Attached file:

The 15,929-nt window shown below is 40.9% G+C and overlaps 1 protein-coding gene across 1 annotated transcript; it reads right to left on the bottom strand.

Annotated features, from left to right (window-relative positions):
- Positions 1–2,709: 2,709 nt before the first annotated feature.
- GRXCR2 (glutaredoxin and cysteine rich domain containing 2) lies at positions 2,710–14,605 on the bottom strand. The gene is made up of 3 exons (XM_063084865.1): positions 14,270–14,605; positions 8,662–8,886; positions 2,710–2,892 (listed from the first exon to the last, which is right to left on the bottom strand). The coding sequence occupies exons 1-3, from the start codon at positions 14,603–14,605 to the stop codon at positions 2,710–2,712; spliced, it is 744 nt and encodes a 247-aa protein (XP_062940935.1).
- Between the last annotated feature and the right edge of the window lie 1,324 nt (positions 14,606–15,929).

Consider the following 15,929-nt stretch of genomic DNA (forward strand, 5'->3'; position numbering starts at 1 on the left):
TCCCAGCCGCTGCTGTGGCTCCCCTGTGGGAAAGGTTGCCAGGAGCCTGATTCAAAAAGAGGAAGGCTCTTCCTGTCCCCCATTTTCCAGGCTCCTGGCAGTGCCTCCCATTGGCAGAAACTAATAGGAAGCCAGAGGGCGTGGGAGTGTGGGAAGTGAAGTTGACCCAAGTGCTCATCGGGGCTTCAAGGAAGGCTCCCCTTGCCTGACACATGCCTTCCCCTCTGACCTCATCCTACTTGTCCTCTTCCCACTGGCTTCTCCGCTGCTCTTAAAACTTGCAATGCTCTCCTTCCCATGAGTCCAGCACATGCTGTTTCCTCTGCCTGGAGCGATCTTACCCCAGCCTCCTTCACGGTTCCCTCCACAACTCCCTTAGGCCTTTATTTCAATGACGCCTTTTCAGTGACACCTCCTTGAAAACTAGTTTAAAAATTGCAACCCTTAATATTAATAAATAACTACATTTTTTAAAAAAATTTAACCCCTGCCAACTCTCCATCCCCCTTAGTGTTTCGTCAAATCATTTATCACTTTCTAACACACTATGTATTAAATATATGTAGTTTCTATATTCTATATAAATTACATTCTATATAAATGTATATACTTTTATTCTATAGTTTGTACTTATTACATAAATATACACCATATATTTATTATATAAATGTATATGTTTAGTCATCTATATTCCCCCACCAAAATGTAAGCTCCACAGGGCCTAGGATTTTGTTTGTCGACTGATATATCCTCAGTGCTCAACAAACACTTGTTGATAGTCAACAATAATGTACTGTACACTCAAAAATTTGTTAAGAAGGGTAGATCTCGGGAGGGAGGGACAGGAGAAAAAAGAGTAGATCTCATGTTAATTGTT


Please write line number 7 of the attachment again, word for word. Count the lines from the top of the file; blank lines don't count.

TCCCAGCCGCTGCTGTGGCTCCCCTGTGGGAAAGGTTGCCAGGAGCCTGATTCAAAAAGAGGAAGGCTCTTCCTGTCCCCCATTTTCCAGGCTCCTGGCAGTGCCTCCCATTGGCAGAAACTAATAGGAAGCCAGAGGGCGTGGGAGTGTGGGAAGTGAAGTTGACCCAAGTGCTCATCGGGGCTTCAAGGAAGGCTCCCCTTGCCTGACACATGCCTTCCCCTCTGACCTCATCCTACTTGTCCTCTTCCCACTGGCTTCTCCGCTGCTCTTAAAACTTGCAATGCTCTCCTTCCCATGAGTCCAGCACATGCTGTTTCCTCTGCCTGGAGCGATCTTACCCCAGCCTCCTTCACGGTTCCCTCCACAACTCCCTTAGGCCTTTATTTCAATGACGCCTTTTCAGTGACACCTCCTTGAAAACTAGTTTAAAAATTGCAACCCTTAATATTAATAAATAACTACATTTTTTAAAAAAATTTAACCCCTGCCAACTCTCCATCCCCCTTAGTGTTTCGTCAAATCATTTATCACTTTCTAACACACTATGTATTAAATATATGTAGTTTCTATATTCTATATAAATTACATTCTATATAAATGTATATACTTTTATTCTATAGTTTGTACTTATTACATAAATATACACCATATATTTATTATATAAATGTATATGTTTAGTCATCTATATTCCCCCACCAAAATGTAAGCTCCACAGGGCCTAGGATTTTGTTTGTCGACTGATATATCCTCAGTGCTCAACAAACACTTGTTGATAGTCAACAATAATGTACTGTACACTCAAAAATTTGTTAAGAAGGGTAGATCTCGGGAGGGAGGGACAGGAGAAAAAAGAGTAGATCTCATGTTAATTGTT